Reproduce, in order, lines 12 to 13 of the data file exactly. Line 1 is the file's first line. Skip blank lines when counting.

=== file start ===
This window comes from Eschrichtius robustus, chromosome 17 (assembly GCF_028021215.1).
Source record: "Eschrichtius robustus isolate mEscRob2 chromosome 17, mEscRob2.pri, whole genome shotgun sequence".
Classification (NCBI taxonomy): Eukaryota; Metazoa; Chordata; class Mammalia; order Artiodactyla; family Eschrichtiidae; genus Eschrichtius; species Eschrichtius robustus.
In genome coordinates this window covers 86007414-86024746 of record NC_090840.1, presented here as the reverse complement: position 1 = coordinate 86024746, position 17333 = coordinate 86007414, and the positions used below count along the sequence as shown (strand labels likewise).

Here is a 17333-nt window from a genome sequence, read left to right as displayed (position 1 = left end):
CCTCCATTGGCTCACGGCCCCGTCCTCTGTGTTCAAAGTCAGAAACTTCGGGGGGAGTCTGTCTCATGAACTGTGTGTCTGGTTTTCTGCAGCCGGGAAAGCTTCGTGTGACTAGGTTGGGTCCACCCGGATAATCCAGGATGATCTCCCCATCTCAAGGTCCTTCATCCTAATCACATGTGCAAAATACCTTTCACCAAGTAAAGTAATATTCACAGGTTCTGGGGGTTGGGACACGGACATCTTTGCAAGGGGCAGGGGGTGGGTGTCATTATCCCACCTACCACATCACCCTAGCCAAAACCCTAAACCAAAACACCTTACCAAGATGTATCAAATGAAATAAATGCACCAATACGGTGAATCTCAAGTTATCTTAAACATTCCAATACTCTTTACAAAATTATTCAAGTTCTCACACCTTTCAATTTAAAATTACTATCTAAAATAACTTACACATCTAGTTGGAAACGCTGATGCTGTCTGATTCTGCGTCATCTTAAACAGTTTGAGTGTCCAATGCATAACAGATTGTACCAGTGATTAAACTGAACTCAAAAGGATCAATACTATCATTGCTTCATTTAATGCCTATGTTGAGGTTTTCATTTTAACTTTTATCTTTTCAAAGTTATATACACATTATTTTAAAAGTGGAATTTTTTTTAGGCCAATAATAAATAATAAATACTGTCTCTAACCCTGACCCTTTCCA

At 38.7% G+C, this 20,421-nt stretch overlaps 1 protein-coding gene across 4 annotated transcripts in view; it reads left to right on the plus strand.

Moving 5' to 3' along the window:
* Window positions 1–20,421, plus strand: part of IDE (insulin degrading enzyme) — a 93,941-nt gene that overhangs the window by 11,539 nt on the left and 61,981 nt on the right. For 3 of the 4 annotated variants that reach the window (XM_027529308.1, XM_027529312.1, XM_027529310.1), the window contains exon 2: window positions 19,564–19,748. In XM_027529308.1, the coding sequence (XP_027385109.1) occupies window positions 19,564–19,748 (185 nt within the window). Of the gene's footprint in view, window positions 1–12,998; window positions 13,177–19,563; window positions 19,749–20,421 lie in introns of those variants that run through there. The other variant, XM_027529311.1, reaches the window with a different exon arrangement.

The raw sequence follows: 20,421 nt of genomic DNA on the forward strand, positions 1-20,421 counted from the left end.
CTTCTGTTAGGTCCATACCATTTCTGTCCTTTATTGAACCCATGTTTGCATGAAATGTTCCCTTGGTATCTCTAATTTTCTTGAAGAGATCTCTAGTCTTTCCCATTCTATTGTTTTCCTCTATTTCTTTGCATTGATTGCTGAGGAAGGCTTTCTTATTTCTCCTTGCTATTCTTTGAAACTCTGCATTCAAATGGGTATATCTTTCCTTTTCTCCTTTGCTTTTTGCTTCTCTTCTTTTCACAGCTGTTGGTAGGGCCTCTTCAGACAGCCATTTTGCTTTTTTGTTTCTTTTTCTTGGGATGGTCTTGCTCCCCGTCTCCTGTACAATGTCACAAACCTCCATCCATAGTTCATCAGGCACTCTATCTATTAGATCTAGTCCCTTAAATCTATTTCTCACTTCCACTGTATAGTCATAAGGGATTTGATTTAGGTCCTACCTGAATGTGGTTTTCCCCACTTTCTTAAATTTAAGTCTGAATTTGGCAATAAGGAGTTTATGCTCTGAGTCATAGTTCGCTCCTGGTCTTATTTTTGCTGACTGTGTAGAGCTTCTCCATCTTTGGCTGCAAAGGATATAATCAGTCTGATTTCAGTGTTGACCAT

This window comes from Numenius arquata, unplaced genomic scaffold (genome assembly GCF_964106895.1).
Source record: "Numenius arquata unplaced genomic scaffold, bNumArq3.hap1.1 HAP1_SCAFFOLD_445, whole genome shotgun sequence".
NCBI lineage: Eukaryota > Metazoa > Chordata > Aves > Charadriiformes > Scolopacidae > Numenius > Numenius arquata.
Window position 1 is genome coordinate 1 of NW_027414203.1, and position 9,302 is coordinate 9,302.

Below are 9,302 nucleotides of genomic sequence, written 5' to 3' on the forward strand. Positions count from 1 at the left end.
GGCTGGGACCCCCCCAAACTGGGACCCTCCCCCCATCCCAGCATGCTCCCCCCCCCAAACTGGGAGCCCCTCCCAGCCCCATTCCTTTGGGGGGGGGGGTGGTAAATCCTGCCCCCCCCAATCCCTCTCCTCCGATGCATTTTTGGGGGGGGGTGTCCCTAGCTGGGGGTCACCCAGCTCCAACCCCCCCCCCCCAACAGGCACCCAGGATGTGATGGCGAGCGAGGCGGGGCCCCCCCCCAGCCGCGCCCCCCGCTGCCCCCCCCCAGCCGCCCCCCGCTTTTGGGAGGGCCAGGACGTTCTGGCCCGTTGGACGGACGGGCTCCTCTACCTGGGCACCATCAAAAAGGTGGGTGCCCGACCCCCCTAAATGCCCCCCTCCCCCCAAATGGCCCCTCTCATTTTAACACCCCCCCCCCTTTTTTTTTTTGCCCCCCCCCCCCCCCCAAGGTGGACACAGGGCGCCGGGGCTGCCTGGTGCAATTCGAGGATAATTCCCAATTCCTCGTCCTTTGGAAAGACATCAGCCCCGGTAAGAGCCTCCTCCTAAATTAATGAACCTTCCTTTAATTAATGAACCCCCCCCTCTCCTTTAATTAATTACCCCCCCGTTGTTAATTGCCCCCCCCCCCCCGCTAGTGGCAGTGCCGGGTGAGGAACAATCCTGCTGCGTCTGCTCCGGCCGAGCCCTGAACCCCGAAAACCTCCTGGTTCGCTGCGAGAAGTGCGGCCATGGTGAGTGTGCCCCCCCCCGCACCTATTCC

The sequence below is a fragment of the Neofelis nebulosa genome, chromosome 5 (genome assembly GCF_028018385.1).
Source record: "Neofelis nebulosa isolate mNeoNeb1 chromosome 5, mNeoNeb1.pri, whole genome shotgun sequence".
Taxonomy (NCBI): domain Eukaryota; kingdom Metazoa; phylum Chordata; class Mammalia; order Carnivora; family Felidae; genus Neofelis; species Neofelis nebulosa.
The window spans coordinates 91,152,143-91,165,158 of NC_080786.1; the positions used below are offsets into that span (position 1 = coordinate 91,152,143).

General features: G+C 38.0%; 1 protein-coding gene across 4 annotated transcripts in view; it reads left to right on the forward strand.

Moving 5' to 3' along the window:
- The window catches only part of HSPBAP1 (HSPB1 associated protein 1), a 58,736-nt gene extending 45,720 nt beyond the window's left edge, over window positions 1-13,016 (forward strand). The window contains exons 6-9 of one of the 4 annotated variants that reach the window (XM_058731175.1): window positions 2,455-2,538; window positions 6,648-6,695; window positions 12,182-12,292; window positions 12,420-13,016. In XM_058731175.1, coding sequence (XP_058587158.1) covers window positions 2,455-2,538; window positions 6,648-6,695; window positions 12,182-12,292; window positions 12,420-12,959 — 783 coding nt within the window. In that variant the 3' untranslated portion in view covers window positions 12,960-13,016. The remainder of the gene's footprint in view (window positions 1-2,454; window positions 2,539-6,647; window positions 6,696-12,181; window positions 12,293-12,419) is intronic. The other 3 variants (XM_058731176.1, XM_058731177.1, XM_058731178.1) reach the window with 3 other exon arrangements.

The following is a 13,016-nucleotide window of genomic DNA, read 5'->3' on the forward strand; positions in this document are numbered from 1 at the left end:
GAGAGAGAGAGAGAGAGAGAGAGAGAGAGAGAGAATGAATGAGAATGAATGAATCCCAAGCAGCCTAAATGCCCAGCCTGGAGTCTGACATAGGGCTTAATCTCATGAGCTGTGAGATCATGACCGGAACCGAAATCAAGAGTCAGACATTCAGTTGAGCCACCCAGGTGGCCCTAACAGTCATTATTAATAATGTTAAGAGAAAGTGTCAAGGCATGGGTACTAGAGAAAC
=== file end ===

This window comes from Numenius arquata, unplaced genomic scaffold (genome assembly GCF_964106895.1).
Source record: "Numenius arquata unplaced genomic scaffold, bNumArq3.hap1.1 HAP1_SCAFFOLD_445, whole genome shotgun sequence".